A rare sighting: A few years ago John Garfield ran an excellent Sunday afternoon session in what was then called the iBar, now the Stone Marquee, in Whetstone, north London.

A jazz singer in the tradition of Frank Sinatra, every week for about nine months he appeared in residence as singer and MC with his swinging trio and guests of the calibre of Liane Carroll, Sebastiaan de Krom, Robin Jones, and Frank Holder, plus many more.

The atmosphere was convivial, fun, slightly unusual in an old school way, and a lot of this was to do with John.

In his heyday John made more than 200 broadcasts with the BBC Radio Orchestra, and Midland Light Orchestra.

Jazz standards in his hands are not like those performed by someone going through the motions: the songs mean something.

Garfield manages to make the songs come alive as if each line was a character, someone you know, or a set piece in a drama that like life itself you could have lived through.

At slow tempos, and still now when he’s well into his eighties Garfield has the kind of poise that young crooners like Alexander Stewart and Anthony Strong aspire to and even Jamie Cullum would admire the artistry of.

In New York Garfield performed with Dakota Staton, and worked as a staff writer with music publishers, and back in London recorded a tribute album to Sinatra at Abbey Road, with an orchestra arranged by Dave Lindup better known as writer of the theme music for classic TV sitcom Rising Damp and as a collaborator with John Dankworth. He professes a great admiration for Lena Horne, who he also performed with, as well as Bing Crosby in the unlikely venue in Bing’s case of the back of a cab!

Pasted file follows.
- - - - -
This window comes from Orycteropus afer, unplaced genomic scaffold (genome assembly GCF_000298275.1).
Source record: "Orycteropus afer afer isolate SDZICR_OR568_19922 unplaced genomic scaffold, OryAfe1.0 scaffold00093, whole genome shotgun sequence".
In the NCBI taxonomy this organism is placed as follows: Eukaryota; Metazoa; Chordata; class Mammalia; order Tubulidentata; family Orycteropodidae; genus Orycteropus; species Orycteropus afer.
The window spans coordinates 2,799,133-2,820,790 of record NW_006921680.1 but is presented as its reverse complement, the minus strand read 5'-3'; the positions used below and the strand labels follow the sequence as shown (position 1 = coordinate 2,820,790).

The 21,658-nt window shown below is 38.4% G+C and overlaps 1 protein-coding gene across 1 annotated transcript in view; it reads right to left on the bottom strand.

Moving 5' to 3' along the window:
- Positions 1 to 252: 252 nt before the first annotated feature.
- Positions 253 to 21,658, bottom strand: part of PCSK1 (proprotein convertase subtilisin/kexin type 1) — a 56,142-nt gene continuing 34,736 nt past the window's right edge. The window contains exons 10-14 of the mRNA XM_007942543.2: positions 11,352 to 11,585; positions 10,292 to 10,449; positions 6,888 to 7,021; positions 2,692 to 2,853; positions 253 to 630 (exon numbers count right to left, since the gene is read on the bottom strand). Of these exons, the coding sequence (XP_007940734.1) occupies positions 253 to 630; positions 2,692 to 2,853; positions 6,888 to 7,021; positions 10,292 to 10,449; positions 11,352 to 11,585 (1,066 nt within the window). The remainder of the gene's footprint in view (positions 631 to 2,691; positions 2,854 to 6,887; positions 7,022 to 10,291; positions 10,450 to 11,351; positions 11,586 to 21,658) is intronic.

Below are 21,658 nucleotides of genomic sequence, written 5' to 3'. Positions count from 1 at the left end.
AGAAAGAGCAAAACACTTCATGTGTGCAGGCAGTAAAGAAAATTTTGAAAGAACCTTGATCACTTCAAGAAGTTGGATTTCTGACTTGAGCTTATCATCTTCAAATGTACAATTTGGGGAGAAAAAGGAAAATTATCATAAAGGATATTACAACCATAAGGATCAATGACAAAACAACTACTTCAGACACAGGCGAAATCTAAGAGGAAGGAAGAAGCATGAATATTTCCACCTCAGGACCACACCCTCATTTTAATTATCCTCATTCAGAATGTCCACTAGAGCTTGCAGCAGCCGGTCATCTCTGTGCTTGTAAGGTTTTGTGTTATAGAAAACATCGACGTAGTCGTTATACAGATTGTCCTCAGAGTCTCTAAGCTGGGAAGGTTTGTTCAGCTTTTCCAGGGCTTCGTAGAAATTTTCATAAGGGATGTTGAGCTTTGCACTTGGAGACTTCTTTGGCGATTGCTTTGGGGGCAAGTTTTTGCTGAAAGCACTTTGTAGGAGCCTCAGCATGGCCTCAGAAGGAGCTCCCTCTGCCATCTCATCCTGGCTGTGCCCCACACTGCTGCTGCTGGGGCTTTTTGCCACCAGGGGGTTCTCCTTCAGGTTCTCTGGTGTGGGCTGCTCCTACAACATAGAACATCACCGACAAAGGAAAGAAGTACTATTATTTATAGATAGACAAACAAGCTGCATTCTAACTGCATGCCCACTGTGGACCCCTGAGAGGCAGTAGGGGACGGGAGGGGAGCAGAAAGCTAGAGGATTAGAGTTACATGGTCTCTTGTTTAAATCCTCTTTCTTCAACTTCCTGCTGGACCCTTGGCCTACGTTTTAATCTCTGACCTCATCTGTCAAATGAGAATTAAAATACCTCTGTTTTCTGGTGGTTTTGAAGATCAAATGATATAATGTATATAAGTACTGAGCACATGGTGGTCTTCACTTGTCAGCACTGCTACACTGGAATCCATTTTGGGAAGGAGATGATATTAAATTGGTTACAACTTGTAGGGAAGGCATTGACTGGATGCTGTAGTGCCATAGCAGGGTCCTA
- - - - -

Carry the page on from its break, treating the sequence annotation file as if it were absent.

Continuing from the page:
John is guesting with the quartet of Derek Nash, Graham Harvey, Len Skeat and Neil Bullock on a few numbers for Jazz at The Comedy Club, in the George IV pub, 185 High Road, in Chiswick on Wednesday night.

Stephen Graham


I’d read The Bosphorus Dogs: it raised funds successfully through Kickstarter last year, but it won’t be published until 2015 apparently. Why so long? Who knows.

But we do know it’s a “character-driven, literary novel set in Turkey, mostly in Istanbul", according to Zabor, that begins in September 2003.

Three main characters, an American expat in his fifties, now teaching in a local college; his estranged grown up daughter; and a Israeli friend of the expat’s, are the main engine for the action. The intriguing bit based on this tiny summary is the last of the three, as he or she (Zabor leaves it open so far) may or may not be a stringer for Mossad.

Zabor says “Istanbul’s roving dog packs do get a mention and a look, but the title refers more generally to anyone who has come to Byzantium-Constantinople-Istanbul for a scrap of its old and new glories and a richer sense of life."

I’m a big fan of The Bear Comes Home, Zabor’s earlier much celebrated novel about a saxophone-playing bear. If you like any author, and appreciate the style, sincerity and energy of the writing, the little indulgences, quirks and irregularities, particularly someone as funny, engaging and knowing as Zabor, then the subject matter is less important.

If it corresponds with something you’re interested in deeply than it’s even better. But he could write about marmalade or gorse bushes or tiny little trinkets or great big sculptures and I’d probably read it.  I won’t even be too disappointed if it is a dog: promise. Stephen Graham